Depending on the energy efficiency level, up to 25% of the heat produced by your boiler escapes through the windows and doors at your house. The better insulated windows and doors is the less heat you will be losing, so you can dramatically reduce your energy bills. So it is important to understand how much your windows and doors are energy efficient. For that reason, the British Fenestration Rating Council (BFRC) hase developed the Window Energy Rating scheme.
The Window Energy Rating (WER) scheme measures the thermal performance of windows and doors on a scale from A (the best) to G (the worst). When measuring, the rating system takes into account not just U-Values, but also solar heat gain (G Value) and the air leakage rate of all the components of the fitted window. The WER is designed to allow consumers and specifiers to compare competing products using a simple and easy to understand ranking and labeling system, so you can easily choose the most suitable windows and doors for your home.
WER rating labels
The WER rating system is based on a scale of E to A++, where an A++ rated window is the most energy-efficient and E is the least. The rainbow labels use coloured bars to clearly indicate the energy efficiency rating of windows and doors.
The WER scheme uses similar rainbow rating labels to those seen on household appliances, white goods and light bulbs, which makes it easy to understand at a glance how energy efficient your windows are.
Building Regulations requirements for windows and doors
Thermal efficiency and performance of windows and doors are reffered in Part L of Building Regulations. Building Regulations Part L1B requires that all replacement windows in existing dwellings must be rated C or above and all replacement doors must be rated E or higher, except in historic properties and conservation areas.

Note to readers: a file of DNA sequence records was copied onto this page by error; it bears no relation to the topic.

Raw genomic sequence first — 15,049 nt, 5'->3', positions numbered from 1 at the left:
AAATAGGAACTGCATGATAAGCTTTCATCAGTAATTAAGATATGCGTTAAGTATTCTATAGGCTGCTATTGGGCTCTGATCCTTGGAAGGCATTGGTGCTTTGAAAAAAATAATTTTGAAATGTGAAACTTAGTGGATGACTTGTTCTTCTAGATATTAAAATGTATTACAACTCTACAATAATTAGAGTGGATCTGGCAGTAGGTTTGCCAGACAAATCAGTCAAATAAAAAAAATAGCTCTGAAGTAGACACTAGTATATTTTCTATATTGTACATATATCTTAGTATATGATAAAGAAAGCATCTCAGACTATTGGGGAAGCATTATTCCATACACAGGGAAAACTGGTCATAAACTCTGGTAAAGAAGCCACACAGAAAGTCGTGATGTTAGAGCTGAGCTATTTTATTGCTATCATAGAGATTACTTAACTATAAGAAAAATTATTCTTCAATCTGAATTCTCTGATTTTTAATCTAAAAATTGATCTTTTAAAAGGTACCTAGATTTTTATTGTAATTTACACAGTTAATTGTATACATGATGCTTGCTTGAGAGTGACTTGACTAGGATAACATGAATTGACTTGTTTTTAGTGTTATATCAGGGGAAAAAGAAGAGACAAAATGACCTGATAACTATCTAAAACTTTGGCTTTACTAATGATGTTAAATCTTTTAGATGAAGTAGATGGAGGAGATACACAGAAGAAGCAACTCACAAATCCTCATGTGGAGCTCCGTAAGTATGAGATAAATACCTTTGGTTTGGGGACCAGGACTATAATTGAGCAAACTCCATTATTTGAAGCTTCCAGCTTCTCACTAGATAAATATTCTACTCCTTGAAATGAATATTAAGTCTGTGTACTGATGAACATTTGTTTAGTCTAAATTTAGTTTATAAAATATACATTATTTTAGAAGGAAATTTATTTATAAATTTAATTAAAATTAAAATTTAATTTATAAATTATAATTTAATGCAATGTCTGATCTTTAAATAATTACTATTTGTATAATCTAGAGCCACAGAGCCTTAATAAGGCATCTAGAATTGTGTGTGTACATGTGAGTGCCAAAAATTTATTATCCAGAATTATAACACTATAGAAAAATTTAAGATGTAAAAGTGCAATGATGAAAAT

BFRC rainbow ratings are a consumer-friendly way to demonstrate windows and doors performance. It is easy to explain that an A-rated product will perform better than a B, so BFRC rating scheme help you choose the right windows and doors in terms of energy performance.
|Element Type||Required thermal performance for replacement fittings in existing dwellings|
|Window, roof window, roof light||Maximum Uw Value 1.6 W/m2K or WER Band C|
|Doors with a glazed area of 60% or more||Maximum Uw value 1.8 W/m2K or Doorset Energy Rating (DSER) Band E|
|Other Doors||Maximum Uw value 1.8 W/m2K or Doorset Energy Rating (DSER) Band E|
Energy Performance Certificates
Government legislation requires that Energy Performance Certificates (EPCs) are produced whenever a property is built, sold or rented. An EPC contains information about a property’s energy use and typical energy costs and recommendations about how to reduce energy use and save money.
Windows and doors play a major role in a home’s insulation, so look for lower U-Values and better WER ratings and your EPC will demonstrate better energy-efficiency, making it even more attractive to potential purchasers or tenants.
BFRC Energy Ratings scheme vs U-value ratings
The standard measure of heat loss in the construction industry is a ’u-value’. It provides a definative measurement for thermal efficiency. It is a generic term and can be applied all types of building elements such as walls, roofs, windows and doors. But the consumers are increasingly focused on the energy efficiency rather than only heat loss. So, BFRC energy rating system is being popular among homeowner. Energy rating system is not a measure of only heat loss, but of overall energy efficiency, including solar gain and air leakage. Although it doesn’t provide an absolute measurement of energy performance, but it is more user friendly and easier to understand for homeowners.
In Building Regulations, energy rating system is accepted for only replacement windows and doors in existing dwellings but are not an accepted rating for new buildings. U-Values are an accepted rating system for both new buildings and existing dwellings.